For 160 years, Chinese food in the United States was molded by local Chinatowns and Chinese-American communities. In restaurants serving authentic food to the local Chinese-American clientele and non-Chinese wanting to experience true Chinese cuisine, the food was prepared by immigrants and their progeny with established roots in the United States. While many of the earliest Chinese immigrants arrived as sojourners, intending to return home to China after a relatively brief period of time in America, most stayed, and as a group became a continuous part of the American fabric.
But in the past five years or so, Chinese dining in the United States has been impacted on an accelerating basis by Chinese nationals who are only transitorily in the United States. I have noted this effect briefly in previous articles, but this is a significant trend in Chinese dining requiring further exploration, as the Chinese food we are eating here in the United States is being affected as we speak.
As previously discussed, many tourists from China are afflicted with the “Chinese stomach,” or the preference of any quality of Chinese food in favor of even the best host country food. This certainly is not a new phenomenon; even thirty years ago I would be dining at one of my favorite Chinese restaurants in Los Angeles’s Chinatown when in marched a busload of Chinese tourists who took scarcely more than a half hour to come in, eat their meal, and leave. This scene repeated many times at some of my not-so-favorite Chinese restaurants too, demonstrating the “any port in a storm” mentality of these travelers.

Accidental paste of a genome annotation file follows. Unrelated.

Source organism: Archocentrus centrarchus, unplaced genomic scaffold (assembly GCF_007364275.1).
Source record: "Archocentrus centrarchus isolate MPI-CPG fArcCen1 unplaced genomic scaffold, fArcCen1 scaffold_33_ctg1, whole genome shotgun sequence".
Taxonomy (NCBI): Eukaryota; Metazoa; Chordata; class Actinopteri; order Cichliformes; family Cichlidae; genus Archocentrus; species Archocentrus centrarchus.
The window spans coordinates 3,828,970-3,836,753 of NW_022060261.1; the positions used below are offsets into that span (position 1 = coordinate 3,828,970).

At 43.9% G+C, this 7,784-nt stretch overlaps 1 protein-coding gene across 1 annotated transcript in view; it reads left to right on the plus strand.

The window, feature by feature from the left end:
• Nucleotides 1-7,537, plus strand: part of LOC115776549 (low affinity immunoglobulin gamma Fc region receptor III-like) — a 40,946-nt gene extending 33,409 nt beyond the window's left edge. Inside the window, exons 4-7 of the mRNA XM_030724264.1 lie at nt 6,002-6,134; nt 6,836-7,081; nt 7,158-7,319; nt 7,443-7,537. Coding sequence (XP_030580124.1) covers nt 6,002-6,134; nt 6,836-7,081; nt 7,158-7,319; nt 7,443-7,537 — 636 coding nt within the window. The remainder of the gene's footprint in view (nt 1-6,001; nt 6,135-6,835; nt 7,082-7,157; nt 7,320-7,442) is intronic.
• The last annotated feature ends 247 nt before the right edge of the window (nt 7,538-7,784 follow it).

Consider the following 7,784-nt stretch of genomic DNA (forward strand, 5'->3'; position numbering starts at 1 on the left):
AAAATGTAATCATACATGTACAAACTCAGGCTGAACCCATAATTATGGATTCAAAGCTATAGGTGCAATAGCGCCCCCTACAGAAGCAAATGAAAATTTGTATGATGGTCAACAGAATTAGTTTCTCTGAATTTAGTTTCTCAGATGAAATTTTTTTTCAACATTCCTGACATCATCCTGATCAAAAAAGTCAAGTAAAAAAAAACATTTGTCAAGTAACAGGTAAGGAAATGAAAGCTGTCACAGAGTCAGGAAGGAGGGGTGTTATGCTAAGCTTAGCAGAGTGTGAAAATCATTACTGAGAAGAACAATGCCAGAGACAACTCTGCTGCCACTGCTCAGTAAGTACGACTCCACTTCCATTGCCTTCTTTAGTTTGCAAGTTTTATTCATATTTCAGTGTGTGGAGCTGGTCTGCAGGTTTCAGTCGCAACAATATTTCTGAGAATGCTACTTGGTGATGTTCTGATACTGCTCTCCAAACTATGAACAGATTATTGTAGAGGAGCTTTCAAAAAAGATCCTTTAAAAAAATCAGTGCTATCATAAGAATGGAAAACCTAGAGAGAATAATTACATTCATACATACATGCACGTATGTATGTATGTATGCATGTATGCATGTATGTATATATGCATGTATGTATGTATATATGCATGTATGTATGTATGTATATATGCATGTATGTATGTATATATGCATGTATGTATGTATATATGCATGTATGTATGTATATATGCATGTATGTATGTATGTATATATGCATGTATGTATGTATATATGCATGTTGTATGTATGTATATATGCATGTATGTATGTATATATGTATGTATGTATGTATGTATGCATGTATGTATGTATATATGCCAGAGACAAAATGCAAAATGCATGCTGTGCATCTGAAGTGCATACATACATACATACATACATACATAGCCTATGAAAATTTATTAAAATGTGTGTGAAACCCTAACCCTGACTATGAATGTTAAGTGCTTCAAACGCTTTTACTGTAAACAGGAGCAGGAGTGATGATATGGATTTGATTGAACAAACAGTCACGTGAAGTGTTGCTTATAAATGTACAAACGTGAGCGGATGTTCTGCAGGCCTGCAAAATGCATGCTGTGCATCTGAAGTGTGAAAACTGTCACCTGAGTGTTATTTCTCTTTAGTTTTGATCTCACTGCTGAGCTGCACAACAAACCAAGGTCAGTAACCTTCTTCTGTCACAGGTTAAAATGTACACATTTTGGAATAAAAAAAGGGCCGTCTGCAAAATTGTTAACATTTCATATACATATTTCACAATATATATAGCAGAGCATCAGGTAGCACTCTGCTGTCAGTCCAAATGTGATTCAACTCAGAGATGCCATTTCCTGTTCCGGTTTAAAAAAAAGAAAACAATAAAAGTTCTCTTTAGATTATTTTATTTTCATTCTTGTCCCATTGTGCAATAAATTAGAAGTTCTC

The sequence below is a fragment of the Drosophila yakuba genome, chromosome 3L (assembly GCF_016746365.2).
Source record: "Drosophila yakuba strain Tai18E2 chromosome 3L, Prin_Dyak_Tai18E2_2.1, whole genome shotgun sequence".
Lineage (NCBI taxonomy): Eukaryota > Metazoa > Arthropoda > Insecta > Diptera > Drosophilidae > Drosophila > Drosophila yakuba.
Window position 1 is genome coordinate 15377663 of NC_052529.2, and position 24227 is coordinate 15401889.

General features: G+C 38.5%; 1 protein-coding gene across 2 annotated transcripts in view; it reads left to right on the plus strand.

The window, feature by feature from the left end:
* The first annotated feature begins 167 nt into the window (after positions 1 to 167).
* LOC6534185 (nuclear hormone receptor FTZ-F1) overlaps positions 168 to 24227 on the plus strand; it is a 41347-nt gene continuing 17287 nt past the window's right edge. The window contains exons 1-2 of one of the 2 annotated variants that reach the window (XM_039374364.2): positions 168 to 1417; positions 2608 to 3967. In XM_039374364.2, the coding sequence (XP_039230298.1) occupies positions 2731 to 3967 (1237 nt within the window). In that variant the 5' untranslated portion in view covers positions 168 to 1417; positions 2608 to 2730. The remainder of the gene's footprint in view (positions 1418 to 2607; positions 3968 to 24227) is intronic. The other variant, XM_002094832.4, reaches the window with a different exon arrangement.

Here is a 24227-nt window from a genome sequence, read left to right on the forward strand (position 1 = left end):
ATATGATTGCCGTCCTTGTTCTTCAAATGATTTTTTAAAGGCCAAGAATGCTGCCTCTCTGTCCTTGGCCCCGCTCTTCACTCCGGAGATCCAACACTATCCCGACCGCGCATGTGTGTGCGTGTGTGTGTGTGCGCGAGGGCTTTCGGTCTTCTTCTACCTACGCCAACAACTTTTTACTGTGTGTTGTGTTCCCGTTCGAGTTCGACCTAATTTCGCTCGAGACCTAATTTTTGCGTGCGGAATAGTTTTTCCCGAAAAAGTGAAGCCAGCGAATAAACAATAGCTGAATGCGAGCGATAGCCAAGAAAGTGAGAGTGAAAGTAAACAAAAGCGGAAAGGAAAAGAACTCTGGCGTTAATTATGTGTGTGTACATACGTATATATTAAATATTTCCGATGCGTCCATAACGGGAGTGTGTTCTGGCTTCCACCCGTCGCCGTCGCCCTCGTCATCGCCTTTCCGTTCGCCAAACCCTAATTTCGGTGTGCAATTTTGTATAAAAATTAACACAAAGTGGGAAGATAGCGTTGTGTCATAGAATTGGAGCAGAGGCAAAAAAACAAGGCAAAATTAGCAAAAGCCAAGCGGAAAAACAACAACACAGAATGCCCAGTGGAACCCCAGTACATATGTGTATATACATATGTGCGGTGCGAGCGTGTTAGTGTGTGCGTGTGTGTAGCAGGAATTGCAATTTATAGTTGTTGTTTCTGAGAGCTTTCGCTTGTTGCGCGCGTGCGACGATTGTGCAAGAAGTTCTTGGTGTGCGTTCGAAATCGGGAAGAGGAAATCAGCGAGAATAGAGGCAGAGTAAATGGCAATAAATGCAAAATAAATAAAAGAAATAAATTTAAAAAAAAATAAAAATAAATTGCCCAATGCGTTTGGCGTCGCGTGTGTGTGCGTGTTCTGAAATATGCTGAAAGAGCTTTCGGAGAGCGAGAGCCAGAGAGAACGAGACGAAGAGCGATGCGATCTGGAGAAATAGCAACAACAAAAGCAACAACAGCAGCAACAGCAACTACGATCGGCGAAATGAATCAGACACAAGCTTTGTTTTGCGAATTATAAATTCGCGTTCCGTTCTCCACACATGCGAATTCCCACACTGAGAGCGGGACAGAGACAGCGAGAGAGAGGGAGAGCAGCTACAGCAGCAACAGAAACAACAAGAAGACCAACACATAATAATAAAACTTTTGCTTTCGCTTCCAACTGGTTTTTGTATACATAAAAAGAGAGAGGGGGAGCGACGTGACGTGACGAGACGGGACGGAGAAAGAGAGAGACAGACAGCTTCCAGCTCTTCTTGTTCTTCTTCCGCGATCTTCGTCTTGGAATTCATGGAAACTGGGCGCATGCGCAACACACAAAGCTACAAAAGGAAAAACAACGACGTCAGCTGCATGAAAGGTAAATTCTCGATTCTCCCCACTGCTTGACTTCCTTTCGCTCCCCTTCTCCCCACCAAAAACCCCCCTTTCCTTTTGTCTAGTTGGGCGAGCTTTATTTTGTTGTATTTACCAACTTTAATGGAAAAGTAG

While my Chinese stomach article noted a couple of Chinese restaurants operated exclusively for tourists, these were isolated instances in geographically remote locations. More typically, restaurants serving authentic Chinese food in the United States have been operated to serve the resident Chinese community, and were therefore always located in and near Chinese population centers. For example, in the Los Angeles area most authentic Chinese restaurants are concentrated in the San Gabriel Valley and a few other neighborhoods, with wide swaths of the metropolitan area devoid of good Chinese food.
But now, Chinese tourists have spoken up and have begun to make an indelible mark on Chinese dining in the United States. This conspicuous change is attributable to the new mix of wealthy Chinese tourists, coming from familiar locations like Hong Kong, Taipei, Shanghai, or Beijing, but also increasingly from the interior provinces of mainland China. The first indication that something was afoot? Upscale shopping centers in the Los Angeles area began to cater to this class of tourist, with each designer store hiring at least one Chinese employee. At the trendy South Coast Plaza in Costa Mesa, perhaps the top shopping destination in the Los Angeles area for Chinese tourists, visitors complained loudly about the lack of Chinese food options. Because these tourists were choosing to dine off-premises, South Coast Plaza acted quickly, landing in 2014 a rare US branch of the famous Din Tai Fung dumpling chain. Ironically, to make way for Din Tai Fung, McDonald’s was booted out of the mall. Likewise, another Din Tai Fung location opened in 2014 in the upscale Americana in Glendale. Neither Costa Mesa nor Glendale had any authentic Chinese restaurants within their city limits prior to the arrival of Din Tai Fung, and now each city has one of the best.